Mon, May

Head Coach Terry Fenwick conducts his first full training session at the Police Barracks, St. James on Friday, July 3rd 2020

With no professional or amateur football played in Trinidad and Tobago since March, T&T men’s senior team head coach Terry Fenwick is trying to get potential national players back into training as early as this week but insisted that it will be a tough road ahead for the sport in Trinidad.

The Covid-19 pandemic halted all sporting activities in Trinidad in March and football remains in limbo after the TTFA was suspended by FIFA after the TTFA executive challenged the appointment of FIFA’s Normalisation Committee in the local court in Trinidad.

The TTFA have subsequently withdrawn legal proceedings against FIFA and the TTFA membership met and voted to accept the FIFA appointed Normalisation Committee however FIFA is yet to lift the suspension.

Fenwick said with no one at the helm of the TTFA, he is still awaiting guidance in terms of what is the next step for T&T football but while he waits, he will be trying to jump-start the sport with training sessions for locally based players as early as Wednesday this week after Prime Minister Dr Keith Rowley gave the green light for national teams to resume training.

“It (the road ahead for T&T football) is obviously going to be difficult,” Fenwick told the Express yesterday.

“I would like to thank the Prime Minister for recognising elite sports and national teams by lifting the ban so we can physically train but we’re still on a FIFA suspension,” he explained.

“As we are talking now, there is no leadership at the top. We’re waiting for FIFA to both lift the suspension and reinstate the normalisation committee so we will have some leadership...those things are out of my hands obviously,” he added.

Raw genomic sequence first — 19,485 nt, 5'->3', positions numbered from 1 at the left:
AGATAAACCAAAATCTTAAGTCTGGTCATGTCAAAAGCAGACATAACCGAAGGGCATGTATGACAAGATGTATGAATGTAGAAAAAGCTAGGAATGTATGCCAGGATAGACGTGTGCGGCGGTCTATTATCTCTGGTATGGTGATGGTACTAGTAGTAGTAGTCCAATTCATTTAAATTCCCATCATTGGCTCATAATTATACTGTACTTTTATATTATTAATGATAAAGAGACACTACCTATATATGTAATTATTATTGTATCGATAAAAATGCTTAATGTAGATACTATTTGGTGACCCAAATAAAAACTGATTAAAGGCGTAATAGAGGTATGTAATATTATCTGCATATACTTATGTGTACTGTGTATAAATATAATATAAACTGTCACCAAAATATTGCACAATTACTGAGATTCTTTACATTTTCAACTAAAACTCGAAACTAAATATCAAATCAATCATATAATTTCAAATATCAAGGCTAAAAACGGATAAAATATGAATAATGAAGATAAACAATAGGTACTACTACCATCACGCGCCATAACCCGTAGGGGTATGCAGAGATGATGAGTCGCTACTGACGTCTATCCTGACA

Asked if he would have to get approval from the TTFA to put a training programme in place, Fenwick said: “That’s the point.

There is nobody in charge. There is nobody in a position to give me any guidance or direction.”

He said he has been in constant contact with locally-based and internationally-based players and that the locally-based players are frustrated at the moment.

“I am in contact with these kids and it’s driving them nuts not being able to train.

They are watching football on the television every time they turn it on but there is no football in Trinidad, no training in Trinidad,” he said.

“So, I am trying to fast-track the best I can to get these kids to recognise that they are not on contract with clubs and If you’re not playing for La Horquetta Rangers or Army, Police, then you’re not on contract,” he continued.

“None of the other clubs have contracted their players, so these kids are not doing anything and this (playing football) is what they are trying to achieve as their career path.

I am trying the best I can and I recognise no one is being paid for months, so I am trying to get people to put up a bit of their time and their energy, expertise and knowledge to come and help me to get these players out and training again and try and shortcut to where we want to get to,” he added.

Realistically, he said he might have to look at internationally based players to make up the core of the national team.

“I am trying for Wednesday, Thursday, Friday and then start fresh again from next Monday and just ease them back into it because they haven’t trained for the least three or four months due to the lockdowns in Trinidad,” said Fenwick.

“I think realistically I will have to look at players playing in quality leagues around the world who are in training and playing in tournaments.

I will have to look in that direction for the World Cup qualifiers that come up in March,” he added.

SOURCE: T&T Express